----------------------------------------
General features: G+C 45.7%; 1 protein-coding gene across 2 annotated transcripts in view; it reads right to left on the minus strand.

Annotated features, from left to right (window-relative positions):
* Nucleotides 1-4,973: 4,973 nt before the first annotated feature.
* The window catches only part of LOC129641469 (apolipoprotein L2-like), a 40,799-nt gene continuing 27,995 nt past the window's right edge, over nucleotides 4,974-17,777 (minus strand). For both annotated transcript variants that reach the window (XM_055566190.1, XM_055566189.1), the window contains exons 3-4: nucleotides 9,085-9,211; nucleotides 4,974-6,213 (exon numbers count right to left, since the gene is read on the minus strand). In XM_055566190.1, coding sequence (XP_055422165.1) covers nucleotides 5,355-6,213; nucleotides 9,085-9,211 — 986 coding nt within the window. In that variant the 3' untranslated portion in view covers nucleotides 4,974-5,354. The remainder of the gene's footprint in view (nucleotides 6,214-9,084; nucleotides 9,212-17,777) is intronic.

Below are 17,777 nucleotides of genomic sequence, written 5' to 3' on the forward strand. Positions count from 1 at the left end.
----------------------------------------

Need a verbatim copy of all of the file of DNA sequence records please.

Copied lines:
General features: G+C 45.7%; 1 protein-coding gene across 2 annotated transcripts in view; it reads right to left on the minus strand.

Annotated features, from left to right (window-relative positions):
* Nucleotides 1-4,973: 4,973 nt before the first annotated feature.
* The window catches only part of LOC129641469 (apolipoprotein L2-like), a 40,799-nt gene continuing 27,995 nt past the window's right edge, over nucleotides 4,974-17,777 (minus strand). For both annotated transcript variants that reach the window (XM_055566190.1, XM_055566189.1), the window contains exons 3-4: nucleotides 9,085-9,211; nucleotides 4,974-6,213 (exon numbers count right to left, since the gene is read on the minus strand). In XM_055566190.1, coding sequence (XP_055422165.1) covers nucleotides 5,355-6,213; nucleotides 9,085-9,211 — 986 coding nt within the window. In that variant the 3' untranslated portion in view covers nucleotides 4,974-5,354. The remainder of the gene's footprint in view (nucleotides 6,214-9,084; nucleotides 9,212-17,777) is intronic.

Below are 17,777 nucleotides of genomic sequence, written 5' to 3' on the forward strand. Positions count from 1 at the left end.